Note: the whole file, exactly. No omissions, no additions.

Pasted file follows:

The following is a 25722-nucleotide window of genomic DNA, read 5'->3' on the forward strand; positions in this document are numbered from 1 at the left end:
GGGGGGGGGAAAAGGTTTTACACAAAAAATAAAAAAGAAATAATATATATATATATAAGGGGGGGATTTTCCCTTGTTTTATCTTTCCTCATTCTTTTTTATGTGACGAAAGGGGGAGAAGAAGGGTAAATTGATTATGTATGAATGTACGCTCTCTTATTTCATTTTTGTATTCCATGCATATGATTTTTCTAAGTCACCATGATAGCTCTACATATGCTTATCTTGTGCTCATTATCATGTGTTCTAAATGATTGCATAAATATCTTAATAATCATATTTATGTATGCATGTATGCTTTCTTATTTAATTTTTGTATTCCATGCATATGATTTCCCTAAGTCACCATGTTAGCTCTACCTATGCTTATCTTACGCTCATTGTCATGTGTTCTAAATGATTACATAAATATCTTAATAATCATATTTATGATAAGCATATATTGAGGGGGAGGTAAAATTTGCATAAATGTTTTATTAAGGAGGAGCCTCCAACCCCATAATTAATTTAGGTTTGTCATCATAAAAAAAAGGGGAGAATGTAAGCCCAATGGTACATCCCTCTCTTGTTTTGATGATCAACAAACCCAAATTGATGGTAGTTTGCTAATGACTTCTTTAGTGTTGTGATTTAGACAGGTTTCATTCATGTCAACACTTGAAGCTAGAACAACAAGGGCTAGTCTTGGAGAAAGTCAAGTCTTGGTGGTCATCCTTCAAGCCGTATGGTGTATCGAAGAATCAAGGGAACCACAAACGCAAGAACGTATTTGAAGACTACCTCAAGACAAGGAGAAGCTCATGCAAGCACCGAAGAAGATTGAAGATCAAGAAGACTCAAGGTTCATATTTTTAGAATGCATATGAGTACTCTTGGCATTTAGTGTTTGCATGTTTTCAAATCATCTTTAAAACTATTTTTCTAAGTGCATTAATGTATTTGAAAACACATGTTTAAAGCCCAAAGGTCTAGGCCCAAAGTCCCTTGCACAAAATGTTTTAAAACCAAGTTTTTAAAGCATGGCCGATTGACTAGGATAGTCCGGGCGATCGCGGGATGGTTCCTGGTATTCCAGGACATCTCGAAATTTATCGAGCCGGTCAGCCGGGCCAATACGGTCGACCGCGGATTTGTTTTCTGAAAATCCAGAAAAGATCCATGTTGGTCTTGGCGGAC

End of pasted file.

The following is a 25722-nucleotide window of genomic DNA, read 5'->3' on the forward strand; positions in this document are numbered from 1 at the left end:
GGGGGGGGGAAAAGGTTTTACACAAAAAATAAAAAAGAAATAATATATATATATATAAGGGGGGGATTTTCCCTTGTTTTATCTTTCCTCATTCTTTTTTATGTGACGAAAGGGGGAGAAGAAGGGTAAATTGATTATGTATGAATGTACGCTCTCTTATTTCATTTTTGTATTCCATGCATATGATTTTTCTAAGTCACCATGATAGCTCTACATATGCTTATCTTGTGCTCATTATCATGTGTTCTAAATGATTGCATAAATATCTTAATAATCATATTTATGTATGCATGTATGCTTTCTTATTTAATTTTTGTATTCCATGCATATGATTTCCCTAAGTCACCATGTTAGCTCTACCTATGCTTATCTTACGCTCATTGTCATGTGTTCTAAATGATTACATAAATATCTTAATAATCATATTTATGATAAGCATATATTGAGGGGGAGGTAAAATTTGCATAAATGTTTTATTAAGGAGGAGCCTCCAACCCCATAATTAATTTAGGTTTGTCATCATAAAAAAAAGGGGAGAATGTAAGCCCAATGGTACATCCCTCTCTTGTTTTGATGATCAACAAACCCAAATTGATGGTAGTTTGCTAATGACTTCTTTAGTGTTGTGATTTAGACAGGTTTCATTCATGTCAACACTTGAAGCTAGAACAACAAGGGCTAGTCTTGGAGAAAGTCAAGTCTTGGTGGTCATCCTTCAAGCCGTATGGTGTATCGAAGAATCAAGGGAACCACAAACGCAAGAACGTATTTGAAGACTACCTCAAGACAAGGAGAAGCTCATGCAAGCACCGAAGAAGATTGAAGATCAAGAAGACTCAAGGTTCATATTTTTAGAATGCATATGAGTACTCTTGGCATTTAGTGTTTGCATGTTTTCAAATCATCTTTAAAACTATTTTTCTAAGTGCATTAATGTATTTGAAAACACATGTTTAAAGCCCAAAGGTCTAGGCCCAAAGTCCCTTGCACAAAATGTTTTAAAACCAAGTTTTTAAAGCATGGCCGATTGACTAGGATAGTCCGGGCGATCGCGGGATGGTTCCTGGTATTCCAGGACATCTCGAAATTTATCGAGCCGGTCAGCCGGGCCAATACGGTCGACCGCGGATTTGTTTTCTGAAAATCCAGAAAAGATCCATGTTGGTCTTGGCGGAC